Implants

It can be confusing when your dentist recommends procedures to you. What’s the difference between a bridge and an implant? And what is the difference between a crown and a false tooth? We’ve prepared a series of fact sheets so that, the next time you go to the dentist, you can be prepared. We’ve cut through the jargon, drilled past all the technical talk and explained what different things mean in a way that everyone can understand.

This fact sheet focuses on dental implants. What are they? What does the treatment involve? And why would your dentist recommend them for you?

What are dental implants?

Let’s imagine for a moment that you have lost a tooth – let’s say, you lost it during a game of rugby. These things happen. You need a false tooth to replace the one you lost, that seems obvious enough. But how will that false tooth be fixed into your mouth? The answer is by an implant – a titanium rod that is cemented into your jawbone so that it holds your new, perfectly shaped false tooth in place.

What does the treatment involve?

Treatment will vary for each patient. Implants can be fitted for a single missing tooth or for a number of them at the same time. Your dentist will also have to evaluate whether your jawbone is strong enough to hold the implants.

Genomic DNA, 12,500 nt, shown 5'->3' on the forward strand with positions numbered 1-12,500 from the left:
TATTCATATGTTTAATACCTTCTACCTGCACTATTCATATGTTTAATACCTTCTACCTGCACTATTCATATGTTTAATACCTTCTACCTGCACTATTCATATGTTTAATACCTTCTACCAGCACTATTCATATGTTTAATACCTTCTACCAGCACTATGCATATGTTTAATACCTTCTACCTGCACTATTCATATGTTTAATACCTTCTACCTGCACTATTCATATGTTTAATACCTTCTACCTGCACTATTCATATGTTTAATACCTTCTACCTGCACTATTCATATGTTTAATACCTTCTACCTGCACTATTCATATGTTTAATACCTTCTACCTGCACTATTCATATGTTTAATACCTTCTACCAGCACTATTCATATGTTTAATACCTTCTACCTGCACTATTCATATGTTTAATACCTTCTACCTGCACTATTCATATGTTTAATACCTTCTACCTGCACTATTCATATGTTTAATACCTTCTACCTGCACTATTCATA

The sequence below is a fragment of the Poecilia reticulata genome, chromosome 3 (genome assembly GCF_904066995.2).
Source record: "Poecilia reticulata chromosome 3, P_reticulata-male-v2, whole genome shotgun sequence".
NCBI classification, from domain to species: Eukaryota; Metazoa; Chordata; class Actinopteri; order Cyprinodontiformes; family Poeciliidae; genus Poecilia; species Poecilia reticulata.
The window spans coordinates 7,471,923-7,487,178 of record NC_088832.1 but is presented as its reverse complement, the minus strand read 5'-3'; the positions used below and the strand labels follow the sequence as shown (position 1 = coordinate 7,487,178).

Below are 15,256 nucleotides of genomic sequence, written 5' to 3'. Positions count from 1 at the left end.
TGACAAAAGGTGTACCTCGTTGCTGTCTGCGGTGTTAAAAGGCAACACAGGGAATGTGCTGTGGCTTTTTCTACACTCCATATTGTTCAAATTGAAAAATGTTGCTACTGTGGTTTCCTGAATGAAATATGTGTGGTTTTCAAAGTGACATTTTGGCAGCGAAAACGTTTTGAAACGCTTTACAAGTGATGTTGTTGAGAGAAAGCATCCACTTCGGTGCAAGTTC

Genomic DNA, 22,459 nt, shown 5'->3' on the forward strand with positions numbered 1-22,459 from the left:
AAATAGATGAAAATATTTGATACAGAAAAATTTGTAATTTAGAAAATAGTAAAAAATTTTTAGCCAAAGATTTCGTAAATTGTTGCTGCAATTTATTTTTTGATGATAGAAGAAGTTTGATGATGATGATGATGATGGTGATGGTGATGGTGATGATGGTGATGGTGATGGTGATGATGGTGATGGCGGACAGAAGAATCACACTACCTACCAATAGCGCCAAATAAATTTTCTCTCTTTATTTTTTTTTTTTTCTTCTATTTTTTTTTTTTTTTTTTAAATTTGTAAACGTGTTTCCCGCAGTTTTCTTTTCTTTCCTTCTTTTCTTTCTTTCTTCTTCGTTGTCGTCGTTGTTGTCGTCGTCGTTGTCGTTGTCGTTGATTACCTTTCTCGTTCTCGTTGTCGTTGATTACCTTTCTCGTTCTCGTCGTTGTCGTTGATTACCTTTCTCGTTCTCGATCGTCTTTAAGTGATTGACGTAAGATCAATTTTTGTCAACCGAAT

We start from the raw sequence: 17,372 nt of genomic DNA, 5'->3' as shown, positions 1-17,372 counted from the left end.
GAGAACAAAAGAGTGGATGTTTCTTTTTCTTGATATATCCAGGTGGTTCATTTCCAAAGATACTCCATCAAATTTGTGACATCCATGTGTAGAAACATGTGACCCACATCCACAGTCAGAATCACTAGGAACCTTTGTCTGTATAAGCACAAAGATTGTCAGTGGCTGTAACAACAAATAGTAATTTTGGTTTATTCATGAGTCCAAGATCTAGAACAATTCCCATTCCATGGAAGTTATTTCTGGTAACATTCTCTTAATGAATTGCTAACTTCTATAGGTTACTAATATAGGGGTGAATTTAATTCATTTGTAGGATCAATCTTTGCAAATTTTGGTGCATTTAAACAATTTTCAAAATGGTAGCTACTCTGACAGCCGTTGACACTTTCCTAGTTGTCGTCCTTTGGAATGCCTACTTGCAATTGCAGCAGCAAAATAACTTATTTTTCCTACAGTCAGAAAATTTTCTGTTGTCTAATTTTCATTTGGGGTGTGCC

However, implant are now routine procedure and most operations are straightforward. The implant will usually be drilled and cemented into your jawbone under a local anaesthetic. However, if a patient has a particular phobia about dentistry, sedation may be preferred.

The false tooth is then prepared to match the rest of the patient’s teeth. A period of time will usually elapse before the false tooth is fitted, to ensure that the implant rod is secure enough and properly cemented in place. Once the tooth is fitted, the rod is no longer visible and your false tooth should look entirely natural.

How do I look after implants?

Your dentist will provide you with a detailed breakdown of how to care for your implants immediately after the operation. Once the soreness has disappeared and the false tooth cemented in place, cleaning your implants is not different to cleaning your natural teeth.

What questions do I need to ask my dentist?

One of the big talking points for people interested in implants is the cost. Implants can be very expensive, although they should also be hard-wearing and last a long time. When you have an initial consultation with your dentist, ensure that you request a full treatment programme with a clear itemisation of costs. This will give you an idea of the total costs involved and of the timescales required.